Opera

Die Frau ohne Schatten

The Woman Without a Shadow
Richard Strauss (1864 – 1949)
Sung in German
Opera in three acts | Libretto: Hugo von Hofmannsthal
First performance: 1919 in Vienna

Andrea Baker, Erika Sunnegårdh, Thomas Piffka, Statisterie
Photo: Karl & Monika Forster
Andrea Baker
Photo: Karl & Monika Forster
Gloria Rehm, Erika Sunnegårdh
Photo: Karl & Monika Forster
Nicola Beller Carbone, Oliver Zwarg, Erika Sunnegårdh, Andrea Baker, Jugendchor
Photo: Karl & Monika Forster
Erika Sunnegårdh
Photo: Karl & Monika Forster
Erika Sunnegårdh, Andrea Baker, Nicola Beller Carbone
Photo: Karl & Monika Forster
Erika Sunnegårdh, Thomas Piffka, Andrea Baker
Photo: Karl & Monika Forster
Nicola Beller Carbone, Oliver Zwarg
Photo: Karl & Monika Forster
Nicola Beller Carbone, Oliver Zwarg
Photo: Karl & Monika Forster
Andrea Baker, Erika Sunnegårdh
Photo: Karl & Monika Forster
Nicola Beller Carbone, Nicola Beller Carbone
Photo: Karl & Monika Forster
Erika Sunnegårdh, Andrea Baker
Photo: Karl & Monika Forster
Erika Sunnegårdh
Photo: Karl & Monika Forster
Thomas Piffka, Erika Sunnegårdh, Jugendchormitglied
Photo: Karl & Monika Forster
Erika Sunnegårdh, Gloria Rehm
Photo: Karl & Monika Forster

It was to be “a magic fairytale...the most beautiful opera in existence”, according to its creators, Strauss and Hofmannsthal; “our greatest work together”. The premise: “two worlds, two pairs of beings and two interwoven conflicts”; “a multi-coloured spectacle complete with palace, hut, priests, boats, torches, caves and tunnels, choruses, children”; and “the whole idea would, roughly speaking, stand in the same relation to ‘Zauberflöte’ as ‘Rosenkavalier’ does to ‘Figaro’”.
 
The Empress is half human: she was captured by the Emperor in the form of a gazelle. She assumed human shape and he married her, but she has no shadow. This symbolizes her inability to bear children. Keikobad has decreed that unless the Empress gains a shadow before the end of the twelfth moon, she will be reclaimed by her father and the Emperor will turn to stone. The Dyer’s Wife, a capricious, selfish woman, has secretly sworn not to have children (against her husband’s desire) and criticises the Dyer for his political correctness and loving nature. She would make the perfect victim for the Empress’s problem since she seems to have no need for her shadow. But can one really build one’s own happiness on the injustice and misfortune of others?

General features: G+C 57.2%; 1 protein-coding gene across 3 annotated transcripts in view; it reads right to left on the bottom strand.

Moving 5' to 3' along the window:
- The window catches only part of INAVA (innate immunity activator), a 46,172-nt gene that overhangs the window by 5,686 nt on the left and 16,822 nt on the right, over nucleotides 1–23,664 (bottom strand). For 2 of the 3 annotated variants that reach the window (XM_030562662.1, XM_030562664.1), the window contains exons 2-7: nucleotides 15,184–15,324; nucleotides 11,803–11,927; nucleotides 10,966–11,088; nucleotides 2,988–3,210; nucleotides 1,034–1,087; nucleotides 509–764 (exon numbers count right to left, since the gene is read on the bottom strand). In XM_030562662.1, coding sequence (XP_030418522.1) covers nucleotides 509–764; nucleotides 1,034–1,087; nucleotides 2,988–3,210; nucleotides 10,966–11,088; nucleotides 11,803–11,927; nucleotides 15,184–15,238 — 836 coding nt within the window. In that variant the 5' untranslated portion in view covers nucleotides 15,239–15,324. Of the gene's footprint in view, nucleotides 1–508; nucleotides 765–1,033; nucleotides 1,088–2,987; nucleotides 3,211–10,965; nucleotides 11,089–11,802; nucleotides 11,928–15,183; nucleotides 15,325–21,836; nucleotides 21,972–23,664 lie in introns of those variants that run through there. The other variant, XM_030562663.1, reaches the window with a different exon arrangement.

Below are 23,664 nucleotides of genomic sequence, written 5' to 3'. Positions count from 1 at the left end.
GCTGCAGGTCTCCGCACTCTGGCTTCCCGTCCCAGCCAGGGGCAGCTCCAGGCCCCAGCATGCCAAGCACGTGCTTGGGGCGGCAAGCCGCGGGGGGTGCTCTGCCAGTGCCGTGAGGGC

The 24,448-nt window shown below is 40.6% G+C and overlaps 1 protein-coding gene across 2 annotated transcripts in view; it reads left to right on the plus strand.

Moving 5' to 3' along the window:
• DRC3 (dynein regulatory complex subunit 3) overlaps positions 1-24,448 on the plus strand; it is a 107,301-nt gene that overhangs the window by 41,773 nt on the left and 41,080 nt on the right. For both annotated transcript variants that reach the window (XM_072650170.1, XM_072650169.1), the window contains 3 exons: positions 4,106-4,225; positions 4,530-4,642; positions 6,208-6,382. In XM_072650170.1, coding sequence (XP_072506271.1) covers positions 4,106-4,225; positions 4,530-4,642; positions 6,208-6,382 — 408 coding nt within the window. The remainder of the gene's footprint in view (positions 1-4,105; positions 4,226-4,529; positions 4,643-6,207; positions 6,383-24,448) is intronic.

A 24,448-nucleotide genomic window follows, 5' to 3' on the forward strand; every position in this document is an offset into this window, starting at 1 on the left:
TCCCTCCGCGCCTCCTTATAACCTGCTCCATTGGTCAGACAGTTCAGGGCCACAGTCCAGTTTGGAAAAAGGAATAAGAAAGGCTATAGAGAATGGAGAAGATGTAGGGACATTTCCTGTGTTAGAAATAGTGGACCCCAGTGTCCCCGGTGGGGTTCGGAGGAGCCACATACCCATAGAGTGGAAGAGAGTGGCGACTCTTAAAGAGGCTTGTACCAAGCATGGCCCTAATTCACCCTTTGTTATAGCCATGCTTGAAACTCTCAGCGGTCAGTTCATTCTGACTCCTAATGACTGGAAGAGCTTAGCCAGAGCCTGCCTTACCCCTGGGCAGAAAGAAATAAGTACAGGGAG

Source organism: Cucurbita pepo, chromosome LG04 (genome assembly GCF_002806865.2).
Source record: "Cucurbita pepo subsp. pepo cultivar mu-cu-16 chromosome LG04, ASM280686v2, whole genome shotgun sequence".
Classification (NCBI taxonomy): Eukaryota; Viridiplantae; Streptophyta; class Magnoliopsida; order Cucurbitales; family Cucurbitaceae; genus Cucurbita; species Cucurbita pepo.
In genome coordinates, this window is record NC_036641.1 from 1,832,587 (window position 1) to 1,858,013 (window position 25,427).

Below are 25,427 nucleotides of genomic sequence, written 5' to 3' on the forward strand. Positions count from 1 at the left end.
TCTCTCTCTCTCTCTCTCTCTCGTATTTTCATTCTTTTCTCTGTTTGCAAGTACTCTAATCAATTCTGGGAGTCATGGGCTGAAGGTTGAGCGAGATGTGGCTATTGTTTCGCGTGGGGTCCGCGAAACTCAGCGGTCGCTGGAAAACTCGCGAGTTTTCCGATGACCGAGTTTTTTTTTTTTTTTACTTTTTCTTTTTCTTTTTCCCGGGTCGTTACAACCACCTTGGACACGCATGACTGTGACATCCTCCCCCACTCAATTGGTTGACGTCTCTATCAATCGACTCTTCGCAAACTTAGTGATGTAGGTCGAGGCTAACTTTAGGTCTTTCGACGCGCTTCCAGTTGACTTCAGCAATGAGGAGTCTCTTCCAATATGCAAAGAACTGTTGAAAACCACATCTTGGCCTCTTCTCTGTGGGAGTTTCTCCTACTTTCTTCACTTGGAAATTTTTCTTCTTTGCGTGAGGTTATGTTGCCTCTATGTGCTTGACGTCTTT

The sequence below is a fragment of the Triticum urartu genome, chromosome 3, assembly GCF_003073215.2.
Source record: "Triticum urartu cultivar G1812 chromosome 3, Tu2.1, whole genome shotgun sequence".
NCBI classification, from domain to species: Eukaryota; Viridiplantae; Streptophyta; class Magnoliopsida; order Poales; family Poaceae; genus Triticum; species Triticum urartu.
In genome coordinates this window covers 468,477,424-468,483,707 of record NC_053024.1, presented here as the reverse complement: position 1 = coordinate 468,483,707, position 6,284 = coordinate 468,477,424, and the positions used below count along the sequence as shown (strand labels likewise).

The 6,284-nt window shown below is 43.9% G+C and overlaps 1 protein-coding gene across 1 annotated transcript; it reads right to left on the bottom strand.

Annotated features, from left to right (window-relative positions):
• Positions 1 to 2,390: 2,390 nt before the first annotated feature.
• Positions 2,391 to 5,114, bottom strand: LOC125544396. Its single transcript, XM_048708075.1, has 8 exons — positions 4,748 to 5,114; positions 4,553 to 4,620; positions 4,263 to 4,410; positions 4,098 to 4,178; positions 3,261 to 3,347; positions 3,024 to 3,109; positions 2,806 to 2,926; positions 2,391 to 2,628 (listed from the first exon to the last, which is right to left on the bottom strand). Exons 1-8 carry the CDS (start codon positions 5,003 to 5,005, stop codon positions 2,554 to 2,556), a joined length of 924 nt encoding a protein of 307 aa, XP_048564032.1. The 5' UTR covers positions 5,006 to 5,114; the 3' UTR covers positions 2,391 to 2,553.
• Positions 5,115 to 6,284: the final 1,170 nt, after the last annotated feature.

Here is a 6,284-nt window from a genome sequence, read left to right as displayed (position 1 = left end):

The orchestration is larger than ever before, unsurpassed even for Strauss operas. It is a score shimmering with depth, density and tension between human and fairytale worlds, realism and romance. The fairytale concludes with a tearful smile, a sort of immortalization of life against the backdrop of a cruel World War which claimed innumerable victims - and the afterglow of a great operatic tradition.

Cast

Conductor Vassilis Christopoulos, Eckehard Stier
Original Production Uwe Eric Laufenberg
Revival Director Magdalena Weingut
Set Designer Gisbert Jäkel
Costume Designer Antje Sternberg
Chorus Master Albert Horne
Lighting Designer Andreas Frank
Video Gérard Naziri
Dramaturgy Regine Palmai
Youth Chorus Direction Dagmar Howe
Emperor Richard Furman
Empress Vida Mikneviciute, Erika Sunnegårdh
Dyer's Wife Nicola Beller Carbone
Barak, the Dyer Oliver Zwarg
Nurse Andrea Baker
Messenger of Keikobad Thomas de Vries
Voice of a Falcon / Guardian of the Threshold Stella An
Hunchback Benedikt Nawrath
One-Eyed Man Alexander Knight
One-Armed Man Benjamin Russell
Apparition of a Youth Aaron Cawley
Voice from Above Karolina Ferencz
Chor & Jugendchor des Hessischen Staatstheaters Wiesbaden, Hessisches Staatsorchester Wiesbaden